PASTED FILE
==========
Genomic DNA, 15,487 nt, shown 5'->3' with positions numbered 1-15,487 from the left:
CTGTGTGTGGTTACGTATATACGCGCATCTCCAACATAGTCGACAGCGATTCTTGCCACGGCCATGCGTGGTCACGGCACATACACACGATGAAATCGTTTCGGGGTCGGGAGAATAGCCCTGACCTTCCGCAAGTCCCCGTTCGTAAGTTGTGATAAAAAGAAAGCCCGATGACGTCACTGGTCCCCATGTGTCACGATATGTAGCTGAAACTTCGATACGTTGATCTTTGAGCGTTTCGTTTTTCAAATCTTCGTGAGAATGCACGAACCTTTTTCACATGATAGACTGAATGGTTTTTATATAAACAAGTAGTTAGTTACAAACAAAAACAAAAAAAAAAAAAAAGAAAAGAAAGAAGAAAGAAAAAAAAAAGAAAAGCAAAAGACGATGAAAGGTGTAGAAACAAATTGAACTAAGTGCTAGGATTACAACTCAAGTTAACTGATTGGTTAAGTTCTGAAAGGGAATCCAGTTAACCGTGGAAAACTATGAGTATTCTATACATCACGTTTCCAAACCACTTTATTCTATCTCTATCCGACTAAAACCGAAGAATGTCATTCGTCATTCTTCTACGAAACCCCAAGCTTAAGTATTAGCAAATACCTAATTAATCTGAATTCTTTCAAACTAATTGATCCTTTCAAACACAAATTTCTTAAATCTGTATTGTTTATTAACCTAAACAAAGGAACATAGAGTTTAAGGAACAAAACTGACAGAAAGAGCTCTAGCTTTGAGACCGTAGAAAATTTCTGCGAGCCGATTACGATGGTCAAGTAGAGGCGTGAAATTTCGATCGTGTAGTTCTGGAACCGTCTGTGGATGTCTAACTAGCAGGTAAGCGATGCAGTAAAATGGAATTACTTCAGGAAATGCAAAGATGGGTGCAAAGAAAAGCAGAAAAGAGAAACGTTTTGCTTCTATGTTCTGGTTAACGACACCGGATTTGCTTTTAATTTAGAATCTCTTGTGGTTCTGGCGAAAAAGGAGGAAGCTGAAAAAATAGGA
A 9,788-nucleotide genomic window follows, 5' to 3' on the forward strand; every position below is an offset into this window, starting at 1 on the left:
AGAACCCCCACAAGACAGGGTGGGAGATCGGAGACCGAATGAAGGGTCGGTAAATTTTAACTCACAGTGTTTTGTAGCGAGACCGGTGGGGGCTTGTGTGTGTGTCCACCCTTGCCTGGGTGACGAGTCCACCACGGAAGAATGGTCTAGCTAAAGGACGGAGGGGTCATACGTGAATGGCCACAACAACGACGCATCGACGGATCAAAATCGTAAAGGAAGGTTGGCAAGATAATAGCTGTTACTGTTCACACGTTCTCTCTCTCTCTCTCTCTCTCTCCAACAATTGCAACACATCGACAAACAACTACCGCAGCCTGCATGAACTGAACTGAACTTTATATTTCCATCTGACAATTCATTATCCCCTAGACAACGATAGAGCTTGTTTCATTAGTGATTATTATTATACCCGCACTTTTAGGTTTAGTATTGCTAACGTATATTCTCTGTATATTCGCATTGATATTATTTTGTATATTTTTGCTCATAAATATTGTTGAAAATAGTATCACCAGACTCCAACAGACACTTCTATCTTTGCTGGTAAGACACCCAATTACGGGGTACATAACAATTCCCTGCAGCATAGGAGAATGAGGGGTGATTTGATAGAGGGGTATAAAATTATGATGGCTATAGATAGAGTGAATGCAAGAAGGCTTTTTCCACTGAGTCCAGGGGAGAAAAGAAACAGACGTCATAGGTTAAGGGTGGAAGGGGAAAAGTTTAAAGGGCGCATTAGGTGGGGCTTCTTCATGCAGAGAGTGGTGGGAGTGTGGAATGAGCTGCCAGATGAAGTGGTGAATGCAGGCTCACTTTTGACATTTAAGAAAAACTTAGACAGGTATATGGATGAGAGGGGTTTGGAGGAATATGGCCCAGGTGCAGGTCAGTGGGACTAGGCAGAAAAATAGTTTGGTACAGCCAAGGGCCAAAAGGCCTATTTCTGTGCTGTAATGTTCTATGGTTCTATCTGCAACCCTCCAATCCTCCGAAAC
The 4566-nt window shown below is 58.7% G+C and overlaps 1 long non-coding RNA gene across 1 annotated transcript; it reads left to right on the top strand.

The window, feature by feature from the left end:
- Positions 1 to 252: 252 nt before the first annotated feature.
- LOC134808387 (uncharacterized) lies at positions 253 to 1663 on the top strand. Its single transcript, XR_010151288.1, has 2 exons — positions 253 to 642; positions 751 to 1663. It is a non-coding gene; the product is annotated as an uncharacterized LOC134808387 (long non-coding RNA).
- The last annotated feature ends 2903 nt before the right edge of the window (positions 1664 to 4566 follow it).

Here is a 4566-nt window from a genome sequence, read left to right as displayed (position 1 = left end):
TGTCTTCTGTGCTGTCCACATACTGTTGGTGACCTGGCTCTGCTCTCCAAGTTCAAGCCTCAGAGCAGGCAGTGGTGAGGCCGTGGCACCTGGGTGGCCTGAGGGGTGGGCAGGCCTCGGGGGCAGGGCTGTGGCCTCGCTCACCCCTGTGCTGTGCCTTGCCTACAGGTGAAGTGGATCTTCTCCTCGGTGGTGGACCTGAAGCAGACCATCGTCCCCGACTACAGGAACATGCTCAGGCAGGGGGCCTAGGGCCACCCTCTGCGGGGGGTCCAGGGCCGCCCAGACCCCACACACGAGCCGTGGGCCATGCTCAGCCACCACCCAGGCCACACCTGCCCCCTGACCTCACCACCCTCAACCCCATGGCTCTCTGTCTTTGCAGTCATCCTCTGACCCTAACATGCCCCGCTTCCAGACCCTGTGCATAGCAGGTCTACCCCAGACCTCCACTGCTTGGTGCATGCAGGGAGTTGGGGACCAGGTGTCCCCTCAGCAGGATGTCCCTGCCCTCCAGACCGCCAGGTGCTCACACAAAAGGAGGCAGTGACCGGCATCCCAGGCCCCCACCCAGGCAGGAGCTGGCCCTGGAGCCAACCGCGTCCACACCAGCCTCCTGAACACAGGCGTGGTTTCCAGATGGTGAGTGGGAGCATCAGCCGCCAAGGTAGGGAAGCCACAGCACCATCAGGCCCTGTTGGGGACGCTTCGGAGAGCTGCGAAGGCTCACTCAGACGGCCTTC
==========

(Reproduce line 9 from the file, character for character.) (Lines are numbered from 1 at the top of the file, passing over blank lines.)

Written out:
- The last annotated feature ends 2903 nt before the right edge of the window (positions 1664 to 4566 follow it).